After production began, the M14 rifle experienced occasional failures where the bolt did not strip the next round from the magazine and so closed on an empty chamber. Sometimes, the bolt would contact the cartridge halfway through the cycle causing a jam. This occurred because the bolt speed increased with using ball-shaped gunpowder while the M14 rifle had been originally designed to use ammunition loaded with extruded gunpowder.
Springfield Armory redesigned the magazine spring to help raise the rear end of the follower and shortened the rear end of the cylindrical portion of the operating rod by 0.1 ”. The shortening of the operating rod increased the bolt cycle time to give the magazine spring sufficient time to raise the top cartridge to where it needed to be. These changes were successful in eliminating the cartridge stripping problem.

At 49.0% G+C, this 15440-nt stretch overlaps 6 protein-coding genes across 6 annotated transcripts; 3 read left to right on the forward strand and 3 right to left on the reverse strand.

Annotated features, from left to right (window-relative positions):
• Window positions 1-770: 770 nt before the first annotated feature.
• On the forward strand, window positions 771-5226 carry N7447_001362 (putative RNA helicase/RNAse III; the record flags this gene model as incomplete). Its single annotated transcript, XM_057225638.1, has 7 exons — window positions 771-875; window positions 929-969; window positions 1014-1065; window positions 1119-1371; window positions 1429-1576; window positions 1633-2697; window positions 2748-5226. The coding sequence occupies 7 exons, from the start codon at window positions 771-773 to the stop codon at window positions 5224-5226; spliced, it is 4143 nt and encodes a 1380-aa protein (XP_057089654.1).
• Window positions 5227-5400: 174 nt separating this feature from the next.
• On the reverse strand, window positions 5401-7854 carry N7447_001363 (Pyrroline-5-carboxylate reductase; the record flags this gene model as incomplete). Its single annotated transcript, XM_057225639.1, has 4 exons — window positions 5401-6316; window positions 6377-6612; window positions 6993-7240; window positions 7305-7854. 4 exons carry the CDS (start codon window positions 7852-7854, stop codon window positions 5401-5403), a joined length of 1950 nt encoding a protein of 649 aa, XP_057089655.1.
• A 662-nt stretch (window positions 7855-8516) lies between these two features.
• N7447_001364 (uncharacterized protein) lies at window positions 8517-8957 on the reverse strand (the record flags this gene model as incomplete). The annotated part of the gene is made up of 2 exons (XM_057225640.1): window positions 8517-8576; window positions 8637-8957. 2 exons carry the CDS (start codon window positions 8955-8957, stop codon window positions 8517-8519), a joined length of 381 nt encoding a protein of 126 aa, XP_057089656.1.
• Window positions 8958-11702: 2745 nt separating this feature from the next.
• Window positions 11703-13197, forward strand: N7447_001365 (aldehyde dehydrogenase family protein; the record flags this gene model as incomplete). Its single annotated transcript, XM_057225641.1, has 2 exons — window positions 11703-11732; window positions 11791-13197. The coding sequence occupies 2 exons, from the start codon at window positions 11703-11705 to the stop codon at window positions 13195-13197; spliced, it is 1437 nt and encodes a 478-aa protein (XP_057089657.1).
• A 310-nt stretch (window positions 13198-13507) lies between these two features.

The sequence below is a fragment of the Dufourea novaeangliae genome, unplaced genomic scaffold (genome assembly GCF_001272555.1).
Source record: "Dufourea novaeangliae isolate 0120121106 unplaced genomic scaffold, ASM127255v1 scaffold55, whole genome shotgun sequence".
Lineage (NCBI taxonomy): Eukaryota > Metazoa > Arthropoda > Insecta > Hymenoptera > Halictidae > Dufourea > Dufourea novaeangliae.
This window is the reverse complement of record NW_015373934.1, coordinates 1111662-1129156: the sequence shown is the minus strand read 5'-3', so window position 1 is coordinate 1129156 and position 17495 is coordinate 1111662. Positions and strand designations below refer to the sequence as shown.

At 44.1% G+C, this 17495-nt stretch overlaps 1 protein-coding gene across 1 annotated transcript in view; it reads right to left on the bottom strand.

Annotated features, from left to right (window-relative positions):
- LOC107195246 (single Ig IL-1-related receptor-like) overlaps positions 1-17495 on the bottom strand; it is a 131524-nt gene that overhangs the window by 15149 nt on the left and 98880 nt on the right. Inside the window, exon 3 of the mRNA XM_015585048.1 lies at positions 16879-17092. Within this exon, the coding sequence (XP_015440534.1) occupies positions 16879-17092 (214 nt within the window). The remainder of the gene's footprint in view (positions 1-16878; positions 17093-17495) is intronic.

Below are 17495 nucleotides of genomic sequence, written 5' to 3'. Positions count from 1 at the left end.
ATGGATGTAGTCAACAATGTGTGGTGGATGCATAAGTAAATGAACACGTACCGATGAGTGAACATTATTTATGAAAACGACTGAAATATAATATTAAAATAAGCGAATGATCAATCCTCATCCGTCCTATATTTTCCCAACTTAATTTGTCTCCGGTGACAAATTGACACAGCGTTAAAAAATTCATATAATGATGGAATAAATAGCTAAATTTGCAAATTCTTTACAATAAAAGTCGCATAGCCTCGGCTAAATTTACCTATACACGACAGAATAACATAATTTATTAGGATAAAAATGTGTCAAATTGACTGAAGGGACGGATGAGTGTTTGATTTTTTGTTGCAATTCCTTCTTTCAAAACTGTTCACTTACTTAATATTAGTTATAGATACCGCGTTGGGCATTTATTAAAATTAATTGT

In the early 1960s, U. S. Marines used the M14 rifles with fixed bayonets for Close Quarters Battle training. When Marines executed the movement known as the vertical slash, the stock would sometimes disengage from the front band causing the barrel to separate from the stock. Also, a similar problem occurred when the Marines used the M14 rifle as a step to hurdle over obstacles. Two Marines would hold the rifle, one at either end while a third Marine stepped on to the rifle in the middle to clear a fence or wall. To keep the stock from separating from the barrel under such combat conditions, the gas cylinder was redesigned to incorporate a lip just aft of the bottom gas port to support the front band (see Miscellaneous Notes on USGI Parts).
The most common failures of the M14 rifles while in service were cracked stocks and rear sight pinions, missing rear sight nuts, and misaligned flash suppressors. Less common failures were broken safeties, broken firing pins, and out of specification gas cylinders. The least common problems were broken extractors and bolt locks. No problems were reported with the operating rod, trigger group (except safety), butt plate, or front sight. There were two versions of the M14 extractor.